Seen in Jeonju

Archive for August, 2011

Korean Box Office: August 12-14

14th August 2011


There was a lot of movement in the box office this past weekend as three new films pushed the long-time place holders downward and in some cases the drop turned into a plummet. Arrow, The Ultimate Weapon… which I think I will just call Arrow anytime I have to refer to it… took the first place position.  Blind came in second but, if you take into account that it had half the number of screens as Arrow, then the former managed to keep pace quite well.  I was a little surprised to see that Smurfs landed in third considering the horrible reviews I had read online and I was equally surprised to see how quickly Front Line has fallen, moving from third to eighth. Next week there are nine new films entering the fray, but The Rise of the Planet of the Apes will probably have the largest impact. The movies opening next week are, as always, listed below:


.hack//quantum (jp)– d. Masaki Tachibana, voiced by Masami Iwasaki

Exit Through the Gift Shop (us)– d. Banksy <documentary>

Helen the Baby Fox (jp)– d. Keita Kono <documentary>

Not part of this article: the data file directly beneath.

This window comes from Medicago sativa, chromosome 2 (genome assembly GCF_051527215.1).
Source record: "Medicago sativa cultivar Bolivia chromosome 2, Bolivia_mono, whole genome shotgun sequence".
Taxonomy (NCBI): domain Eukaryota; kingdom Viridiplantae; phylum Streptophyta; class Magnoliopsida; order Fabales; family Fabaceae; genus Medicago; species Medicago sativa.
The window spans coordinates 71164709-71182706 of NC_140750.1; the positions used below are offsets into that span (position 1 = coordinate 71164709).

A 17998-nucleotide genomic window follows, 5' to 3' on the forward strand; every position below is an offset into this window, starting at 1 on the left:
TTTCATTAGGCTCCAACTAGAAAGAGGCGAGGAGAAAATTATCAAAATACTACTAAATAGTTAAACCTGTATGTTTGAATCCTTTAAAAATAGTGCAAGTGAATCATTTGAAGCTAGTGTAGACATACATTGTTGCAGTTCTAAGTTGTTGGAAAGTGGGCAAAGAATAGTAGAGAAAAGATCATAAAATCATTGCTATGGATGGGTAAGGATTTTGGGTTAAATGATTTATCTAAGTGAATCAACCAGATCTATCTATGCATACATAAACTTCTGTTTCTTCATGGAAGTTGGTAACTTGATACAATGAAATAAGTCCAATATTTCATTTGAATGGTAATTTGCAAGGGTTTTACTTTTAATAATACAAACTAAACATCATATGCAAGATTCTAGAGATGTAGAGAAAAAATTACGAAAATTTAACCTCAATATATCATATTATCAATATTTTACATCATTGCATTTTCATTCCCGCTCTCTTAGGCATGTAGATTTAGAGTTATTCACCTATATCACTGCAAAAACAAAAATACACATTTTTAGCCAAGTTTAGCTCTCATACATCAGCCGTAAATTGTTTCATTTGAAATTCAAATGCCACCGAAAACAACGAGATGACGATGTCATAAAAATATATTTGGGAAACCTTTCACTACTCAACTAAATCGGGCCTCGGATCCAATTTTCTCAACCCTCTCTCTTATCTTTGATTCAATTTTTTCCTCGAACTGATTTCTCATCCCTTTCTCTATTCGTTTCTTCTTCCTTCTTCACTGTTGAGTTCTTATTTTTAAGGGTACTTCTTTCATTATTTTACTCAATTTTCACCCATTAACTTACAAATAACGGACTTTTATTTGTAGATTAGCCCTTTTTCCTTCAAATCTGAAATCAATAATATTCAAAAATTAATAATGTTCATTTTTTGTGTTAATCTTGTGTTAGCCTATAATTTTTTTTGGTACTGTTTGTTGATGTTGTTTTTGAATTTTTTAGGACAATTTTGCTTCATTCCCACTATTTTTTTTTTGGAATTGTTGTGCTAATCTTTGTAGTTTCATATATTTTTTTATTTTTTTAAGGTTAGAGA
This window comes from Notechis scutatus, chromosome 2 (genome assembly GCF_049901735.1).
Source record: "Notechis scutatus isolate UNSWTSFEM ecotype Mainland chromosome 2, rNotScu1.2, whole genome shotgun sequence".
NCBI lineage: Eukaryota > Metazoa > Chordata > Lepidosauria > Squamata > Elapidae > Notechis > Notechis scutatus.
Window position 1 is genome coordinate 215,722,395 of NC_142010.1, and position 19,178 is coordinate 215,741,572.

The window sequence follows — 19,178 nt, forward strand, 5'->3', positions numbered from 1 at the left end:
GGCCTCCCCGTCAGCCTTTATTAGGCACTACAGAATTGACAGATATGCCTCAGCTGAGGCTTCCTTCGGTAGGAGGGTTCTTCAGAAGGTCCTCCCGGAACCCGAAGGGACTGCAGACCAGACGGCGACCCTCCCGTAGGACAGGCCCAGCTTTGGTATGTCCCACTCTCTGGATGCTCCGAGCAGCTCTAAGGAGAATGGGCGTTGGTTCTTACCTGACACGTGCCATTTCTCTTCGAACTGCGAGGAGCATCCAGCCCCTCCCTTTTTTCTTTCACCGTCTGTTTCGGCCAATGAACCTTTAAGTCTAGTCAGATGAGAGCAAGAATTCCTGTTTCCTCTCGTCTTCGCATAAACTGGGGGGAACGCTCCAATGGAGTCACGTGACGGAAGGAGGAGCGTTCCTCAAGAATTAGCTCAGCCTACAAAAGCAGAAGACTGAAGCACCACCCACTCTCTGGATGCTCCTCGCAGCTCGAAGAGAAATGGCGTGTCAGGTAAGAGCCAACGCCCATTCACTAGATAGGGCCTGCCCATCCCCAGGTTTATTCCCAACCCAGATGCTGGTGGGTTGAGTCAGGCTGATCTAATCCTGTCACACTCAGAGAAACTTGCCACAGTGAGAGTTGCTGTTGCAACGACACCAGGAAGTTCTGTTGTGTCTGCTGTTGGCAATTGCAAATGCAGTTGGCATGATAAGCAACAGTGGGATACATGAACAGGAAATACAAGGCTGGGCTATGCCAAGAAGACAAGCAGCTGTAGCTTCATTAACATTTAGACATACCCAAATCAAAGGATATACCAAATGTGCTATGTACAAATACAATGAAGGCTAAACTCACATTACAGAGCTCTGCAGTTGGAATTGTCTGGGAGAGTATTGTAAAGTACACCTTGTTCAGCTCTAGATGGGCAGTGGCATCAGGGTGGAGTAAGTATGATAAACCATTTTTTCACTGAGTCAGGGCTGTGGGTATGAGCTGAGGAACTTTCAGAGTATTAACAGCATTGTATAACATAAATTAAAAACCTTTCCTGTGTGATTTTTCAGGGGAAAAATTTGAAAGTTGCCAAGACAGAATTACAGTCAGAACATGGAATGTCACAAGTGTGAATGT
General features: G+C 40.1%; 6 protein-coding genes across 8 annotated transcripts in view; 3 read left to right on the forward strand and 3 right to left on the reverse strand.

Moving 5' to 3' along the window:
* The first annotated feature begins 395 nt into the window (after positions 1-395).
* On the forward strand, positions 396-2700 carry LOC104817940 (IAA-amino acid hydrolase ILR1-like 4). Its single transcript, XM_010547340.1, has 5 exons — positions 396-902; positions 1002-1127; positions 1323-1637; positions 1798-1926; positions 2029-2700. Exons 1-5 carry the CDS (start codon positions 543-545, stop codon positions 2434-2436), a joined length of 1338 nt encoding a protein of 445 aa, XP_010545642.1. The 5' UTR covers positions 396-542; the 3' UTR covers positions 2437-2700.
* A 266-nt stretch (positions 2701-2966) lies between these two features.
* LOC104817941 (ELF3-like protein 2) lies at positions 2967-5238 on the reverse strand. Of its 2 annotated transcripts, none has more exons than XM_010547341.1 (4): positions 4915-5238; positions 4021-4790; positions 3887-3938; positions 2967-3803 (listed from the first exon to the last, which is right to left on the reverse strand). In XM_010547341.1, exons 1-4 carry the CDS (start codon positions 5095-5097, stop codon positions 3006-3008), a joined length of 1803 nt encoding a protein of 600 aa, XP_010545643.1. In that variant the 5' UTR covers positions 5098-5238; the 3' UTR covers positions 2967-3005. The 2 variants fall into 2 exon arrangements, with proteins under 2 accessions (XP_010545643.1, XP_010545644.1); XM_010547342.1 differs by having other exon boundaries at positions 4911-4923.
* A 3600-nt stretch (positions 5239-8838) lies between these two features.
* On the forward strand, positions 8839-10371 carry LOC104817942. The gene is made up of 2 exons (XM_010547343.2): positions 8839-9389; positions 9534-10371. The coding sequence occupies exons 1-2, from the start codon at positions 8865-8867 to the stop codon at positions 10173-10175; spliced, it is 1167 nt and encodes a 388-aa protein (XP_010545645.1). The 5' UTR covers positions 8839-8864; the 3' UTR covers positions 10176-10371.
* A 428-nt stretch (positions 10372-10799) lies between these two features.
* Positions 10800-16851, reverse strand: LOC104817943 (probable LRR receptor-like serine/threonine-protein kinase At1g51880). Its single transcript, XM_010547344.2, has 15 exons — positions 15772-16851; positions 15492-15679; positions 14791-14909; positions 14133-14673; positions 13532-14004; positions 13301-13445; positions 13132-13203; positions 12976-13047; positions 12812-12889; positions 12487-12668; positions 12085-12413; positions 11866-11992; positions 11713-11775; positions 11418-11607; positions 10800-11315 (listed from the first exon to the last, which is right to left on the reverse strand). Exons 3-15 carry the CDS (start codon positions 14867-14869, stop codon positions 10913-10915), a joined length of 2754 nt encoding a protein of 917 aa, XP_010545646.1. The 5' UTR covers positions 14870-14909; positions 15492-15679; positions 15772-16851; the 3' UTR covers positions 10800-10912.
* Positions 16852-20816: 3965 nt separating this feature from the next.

Hong Gil-Dong 2084 (kr)– d. Lee Jeong-in, voiced by Dong-ho, Uhm Seong-hyeon

Jasper (de)– d. Eckart Finberg

Larry Crowne (us)– d. Tom Hanks, starring Tom Hanks, Julia Roberts <opening in Korea as Romantic Crowne>

One Life (uk)– Michael Gunton, Martha Holmes <documentary>–

Rise of the Planet of the  Apes (us) — d. Rupert Wyatt, starring James Franco, Freida Pinto

Three Idiots (in)– d. Raikumar Hirani, starring Aamir Kahn, Madhaven

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Mama (2011)

14th August 2011

MamaTwo weeks ago, when I posted my article for Officer of the Year published in Asiana Entertainment, I said that in September, my article for the film Mama could be read in that magazine and I would repost the article here. However, while that review will still be published, I decided to write a separate one for here. That is because the editor of the airline magazine asked me to focus on “Korean motherhood from the point of view of a foreigner.”  There are so many things that irk me about that sentence… First of all, I critique and review films. It is not my intention or desire to do the same with a culture. Secondly, I am not qualified to to make such observations and loath making that kind of generalization. And finally, I have lived here nearly 20 years now– I have been here nearly as long as my students at the university have been alive. I hate that people think of me or my ideas as ‘foreign’.  Well, I wrote their article, minimizing the focus to more of a universal definition of motherhood, but I will write a fresh opinion for here.